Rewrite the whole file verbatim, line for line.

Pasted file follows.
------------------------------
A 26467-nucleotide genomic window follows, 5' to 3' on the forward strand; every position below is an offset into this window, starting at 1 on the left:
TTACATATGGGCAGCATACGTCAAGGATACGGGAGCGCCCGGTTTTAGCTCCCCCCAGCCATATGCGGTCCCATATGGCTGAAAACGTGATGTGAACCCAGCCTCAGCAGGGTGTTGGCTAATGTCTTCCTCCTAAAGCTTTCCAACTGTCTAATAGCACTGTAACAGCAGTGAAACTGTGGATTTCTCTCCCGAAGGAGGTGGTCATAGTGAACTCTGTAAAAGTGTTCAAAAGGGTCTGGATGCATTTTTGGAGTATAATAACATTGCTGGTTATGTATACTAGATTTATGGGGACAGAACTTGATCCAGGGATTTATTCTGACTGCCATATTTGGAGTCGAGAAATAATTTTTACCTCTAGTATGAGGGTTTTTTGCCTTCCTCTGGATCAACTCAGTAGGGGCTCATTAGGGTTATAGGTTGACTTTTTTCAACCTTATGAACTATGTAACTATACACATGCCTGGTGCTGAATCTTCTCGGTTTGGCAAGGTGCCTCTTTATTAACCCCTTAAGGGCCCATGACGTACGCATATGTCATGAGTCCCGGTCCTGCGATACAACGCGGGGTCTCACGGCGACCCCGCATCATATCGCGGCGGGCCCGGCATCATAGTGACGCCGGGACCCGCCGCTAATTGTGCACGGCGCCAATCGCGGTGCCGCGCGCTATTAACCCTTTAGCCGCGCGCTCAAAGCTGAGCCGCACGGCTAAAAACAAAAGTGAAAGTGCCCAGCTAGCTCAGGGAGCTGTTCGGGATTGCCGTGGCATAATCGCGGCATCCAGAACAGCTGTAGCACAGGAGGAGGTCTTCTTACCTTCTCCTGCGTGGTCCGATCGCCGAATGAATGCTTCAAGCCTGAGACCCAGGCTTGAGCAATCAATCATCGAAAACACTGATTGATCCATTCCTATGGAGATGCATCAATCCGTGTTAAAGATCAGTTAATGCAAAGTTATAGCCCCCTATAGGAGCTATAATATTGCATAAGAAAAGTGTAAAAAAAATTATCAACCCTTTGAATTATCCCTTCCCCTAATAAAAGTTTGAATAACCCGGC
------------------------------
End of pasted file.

A 26467-nucleotide genomic window follows, 5' to 3' on the forward strand; every position below is an offset into this window, starting at 1 on the left:
TTACATATGGGCAGCATACGTCAAGGATACGGGAGCGCCCGGTTTTAGCTCCCCCCAGCCATATGCGGTCCCATATGGCTGAAAACGTGATGTGAACCCAGCCTCAGCAGGGTGTTGGCTAATGTCTTCCTCCTAAAGCTTTCCAACTGTCTAATAGCACTGTAACAGCAGTGAAACTGTGGATTTCTCTCCCGAAGGAGGTGGTCATAGTGAACTCTGTAAAAGTGTTCAAAAGGGTCTGGATGCATTTTTGGAGTATAATAACATTGCTGGTTATGTATACTAGATTTATGGGGACAGAACTTGATCCAGGGATTTATTCTGACTGCCATATTTGGAGTCGAGAAATAATTTTTACCTCTAGTATGAGGGTTTTTTGCCTTCCTCTGGATCAACTCAGTAGGGGCTCATTAGGGTTATAGGTTGACTTTTTTCAACCTTATGAACTATGTAACTATACACATGCCTGGTGCTGAATCTTCTCGGTTTGGCAAGGTGCCTCTTTATTAACCCCTTAAGGGCCCATGACGTACGCATATGTCATGAGTCCCGGTCCTGCGATACAACGCGGGGTCTCACGGCGACCCCGCATCATATCGCGGCGGGCCCGGCATCATAGTGACGCCGGGACCCGCCGCTAATTGTGCACGGCGCCAATCGCGGTGCCGCGCGCTATTAACCCTTTAGCCGCGCGCTCAAAGCTGAGCCGCACGGCTAAAAACAAAAGTGAAAGTGCCCAGCTAGCTCAGGGAGCTGTTCGGGATTGCCGTGGCATAATCGCGGCATCCAGAACAGCTGTAGCACAGGAGGAGGTCTTCTTACCTTCTCCTGCGTGGTCCGATCGCCGAATGAATGCTTCAAGCCTGAGACCCAGGCTTGAGCAATCAATCATCGAAAACACTGATTGATCCATTCCTATGGAGATGCATCAATCCGTGTTAAAGATCAGTTAATGCAAAGTTATAGCCCCCTATAGGAGCTATAATATTGCATAAGAAAAGTGTAAAAAAAATTATCAACCCTTTGAATTATCCCTTCCCCTAATAAAAGTTTGAATAACCCGGC